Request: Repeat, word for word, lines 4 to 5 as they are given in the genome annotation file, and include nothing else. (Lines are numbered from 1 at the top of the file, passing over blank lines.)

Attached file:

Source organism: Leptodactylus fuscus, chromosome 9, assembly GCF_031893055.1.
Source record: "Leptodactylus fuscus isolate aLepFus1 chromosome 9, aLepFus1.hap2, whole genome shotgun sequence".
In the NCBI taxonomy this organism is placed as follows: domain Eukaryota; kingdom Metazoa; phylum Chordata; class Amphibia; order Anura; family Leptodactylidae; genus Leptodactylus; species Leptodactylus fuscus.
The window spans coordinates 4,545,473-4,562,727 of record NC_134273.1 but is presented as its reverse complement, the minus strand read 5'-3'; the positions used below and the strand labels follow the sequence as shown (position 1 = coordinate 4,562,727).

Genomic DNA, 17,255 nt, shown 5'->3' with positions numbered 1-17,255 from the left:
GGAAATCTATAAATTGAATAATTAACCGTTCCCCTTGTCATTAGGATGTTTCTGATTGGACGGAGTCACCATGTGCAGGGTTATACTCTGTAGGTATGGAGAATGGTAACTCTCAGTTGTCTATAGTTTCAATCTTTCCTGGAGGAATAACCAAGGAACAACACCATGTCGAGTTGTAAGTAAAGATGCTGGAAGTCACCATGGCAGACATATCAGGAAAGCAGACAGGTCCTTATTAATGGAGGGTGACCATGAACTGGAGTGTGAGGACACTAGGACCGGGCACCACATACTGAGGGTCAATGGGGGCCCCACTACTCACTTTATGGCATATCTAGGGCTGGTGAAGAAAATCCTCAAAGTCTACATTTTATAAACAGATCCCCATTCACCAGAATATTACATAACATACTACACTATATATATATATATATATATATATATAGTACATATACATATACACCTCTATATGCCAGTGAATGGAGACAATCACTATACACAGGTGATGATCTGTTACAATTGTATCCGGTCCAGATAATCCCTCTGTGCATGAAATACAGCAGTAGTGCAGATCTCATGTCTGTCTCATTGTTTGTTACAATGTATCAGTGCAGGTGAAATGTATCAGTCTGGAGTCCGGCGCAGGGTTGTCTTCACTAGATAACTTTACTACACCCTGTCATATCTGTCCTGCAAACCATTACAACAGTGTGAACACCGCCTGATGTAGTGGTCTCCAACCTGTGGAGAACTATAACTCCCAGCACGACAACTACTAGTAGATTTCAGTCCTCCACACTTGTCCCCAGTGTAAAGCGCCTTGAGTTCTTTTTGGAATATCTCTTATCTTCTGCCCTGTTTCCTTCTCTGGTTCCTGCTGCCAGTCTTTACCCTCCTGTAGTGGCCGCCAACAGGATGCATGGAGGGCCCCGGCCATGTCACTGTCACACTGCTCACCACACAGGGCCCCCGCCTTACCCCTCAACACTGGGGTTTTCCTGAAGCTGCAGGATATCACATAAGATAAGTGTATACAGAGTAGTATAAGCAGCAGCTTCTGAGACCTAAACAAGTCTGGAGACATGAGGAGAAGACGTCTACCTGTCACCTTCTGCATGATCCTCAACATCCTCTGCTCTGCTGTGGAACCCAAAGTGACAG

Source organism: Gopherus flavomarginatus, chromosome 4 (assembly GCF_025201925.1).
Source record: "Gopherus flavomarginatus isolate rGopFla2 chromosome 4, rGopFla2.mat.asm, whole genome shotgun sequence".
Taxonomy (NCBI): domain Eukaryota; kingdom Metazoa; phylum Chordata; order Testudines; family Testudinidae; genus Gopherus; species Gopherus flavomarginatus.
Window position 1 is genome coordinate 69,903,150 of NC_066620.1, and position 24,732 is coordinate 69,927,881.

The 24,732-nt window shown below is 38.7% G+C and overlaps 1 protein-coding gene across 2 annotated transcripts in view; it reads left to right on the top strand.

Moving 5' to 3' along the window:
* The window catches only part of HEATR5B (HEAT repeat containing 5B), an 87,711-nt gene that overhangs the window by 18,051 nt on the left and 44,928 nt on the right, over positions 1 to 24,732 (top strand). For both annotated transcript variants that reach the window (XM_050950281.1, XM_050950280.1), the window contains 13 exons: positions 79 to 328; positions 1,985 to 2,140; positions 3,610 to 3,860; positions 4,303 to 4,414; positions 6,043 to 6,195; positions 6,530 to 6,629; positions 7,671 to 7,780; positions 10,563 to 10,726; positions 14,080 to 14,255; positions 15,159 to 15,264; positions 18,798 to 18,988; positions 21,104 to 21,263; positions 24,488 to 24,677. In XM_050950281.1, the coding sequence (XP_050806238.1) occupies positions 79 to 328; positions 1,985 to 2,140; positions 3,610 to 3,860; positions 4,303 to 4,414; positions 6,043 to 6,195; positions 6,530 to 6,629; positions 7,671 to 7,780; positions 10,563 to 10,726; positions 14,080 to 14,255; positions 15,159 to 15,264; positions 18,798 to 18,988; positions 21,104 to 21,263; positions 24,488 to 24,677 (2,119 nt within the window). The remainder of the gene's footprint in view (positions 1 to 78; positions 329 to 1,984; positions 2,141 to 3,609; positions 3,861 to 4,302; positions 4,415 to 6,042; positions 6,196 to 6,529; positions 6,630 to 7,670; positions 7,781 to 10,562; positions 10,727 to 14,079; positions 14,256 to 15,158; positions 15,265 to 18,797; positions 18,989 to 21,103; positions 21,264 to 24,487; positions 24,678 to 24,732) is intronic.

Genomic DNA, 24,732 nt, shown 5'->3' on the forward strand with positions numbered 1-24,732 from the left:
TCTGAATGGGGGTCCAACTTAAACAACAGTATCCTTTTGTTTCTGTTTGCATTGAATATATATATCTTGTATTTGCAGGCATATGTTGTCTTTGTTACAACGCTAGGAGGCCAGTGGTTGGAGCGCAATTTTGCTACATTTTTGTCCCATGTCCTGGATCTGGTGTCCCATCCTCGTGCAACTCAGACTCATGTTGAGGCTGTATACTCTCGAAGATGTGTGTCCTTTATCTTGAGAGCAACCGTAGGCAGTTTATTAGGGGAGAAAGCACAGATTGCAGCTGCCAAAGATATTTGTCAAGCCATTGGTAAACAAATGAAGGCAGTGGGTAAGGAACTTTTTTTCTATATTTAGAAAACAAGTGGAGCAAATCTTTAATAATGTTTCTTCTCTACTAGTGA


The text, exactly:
The window spans coordinates 4,545,473-4,562,727 of record NC_134273.1 but is presented as its reverse complement, the minus strand read 5'-3'; the positions used below and the strand labels follow the sequence as shown (position 1 = coordinate 4,562,727).

Genomic DNA, 17,255 nt, shown 5'->3' with positions numbered 1-17,255 from the left: